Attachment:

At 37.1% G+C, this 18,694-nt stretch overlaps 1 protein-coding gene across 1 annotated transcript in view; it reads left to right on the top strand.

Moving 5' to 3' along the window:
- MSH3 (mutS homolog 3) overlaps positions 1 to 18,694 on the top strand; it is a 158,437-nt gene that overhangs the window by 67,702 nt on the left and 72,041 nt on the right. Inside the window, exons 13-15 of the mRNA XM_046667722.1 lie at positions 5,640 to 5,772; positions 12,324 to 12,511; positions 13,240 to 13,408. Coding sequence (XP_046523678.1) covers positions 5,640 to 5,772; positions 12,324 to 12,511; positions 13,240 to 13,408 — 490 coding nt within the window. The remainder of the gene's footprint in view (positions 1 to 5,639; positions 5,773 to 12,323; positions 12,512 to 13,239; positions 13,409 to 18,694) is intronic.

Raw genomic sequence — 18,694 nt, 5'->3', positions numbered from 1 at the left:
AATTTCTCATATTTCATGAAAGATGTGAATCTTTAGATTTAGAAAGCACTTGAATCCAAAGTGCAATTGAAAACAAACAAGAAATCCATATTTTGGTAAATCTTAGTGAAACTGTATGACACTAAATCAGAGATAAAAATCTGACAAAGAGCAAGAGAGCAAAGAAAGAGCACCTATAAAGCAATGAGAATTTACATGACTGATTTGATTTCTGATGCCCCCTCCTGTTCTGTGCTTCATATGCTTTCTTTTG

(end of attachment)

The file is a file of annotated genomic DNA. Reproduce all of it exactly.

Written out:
At 37.1% G+C, this 18,694-nt stretch overlaps 1 protein-coding gene across 1 annotated transcript in view; it reads left to right on the top strand.

Moving 5' to 3' along the window:
- MSH3 (mutS homolog 3) overlaps positions 1 to 18,694 on the top strand; it is a 158,437-nt gene that overhangs the window by 67,702 nt on the left and 72,041 nt on the right. Inside the window, exons 13-15 of the mRNA XM_046667722.1 lie at positions 5,640 to 5,772; positions 12,324 to 12,511; positions 13,240 to 13,408. Coding sequence (XP_046523678.1) covers positions 5,640 to 5,772; positions 12,324 to 12,511; positions 13,240 to 13,408 — 490 coding nt within the window. The remainder of the gene's footprint in view (positions 1 to 5,639; positions 5,773 to 12,323; positions 12,512 to 13,239; positions 13,409 to 18,694) is intronic.

Raw genomic sequence — 18,694 nt, 5'->3', positions numbered from 1 at the left:
AATTTCTCATATTTCATGAAAGATGTGAATCTTTAGATTTAGAAAGCACTTGAATCCAAAGTGCAATTGAAAACAAACAAGAAATCCATATTTTGGTAAATCTTAGTGAAACTGTATGACACTAAATCAGAGATAAAAATCTGACAAAGAGCAAGAGAGCAAAGAAAGAGCACCTATAAAGCAATGAGAATTTACATGACTGATTTGATTTCTGATGCCCCCTCCTGTTCTGTGCTTCATATGCTTTCTTTTG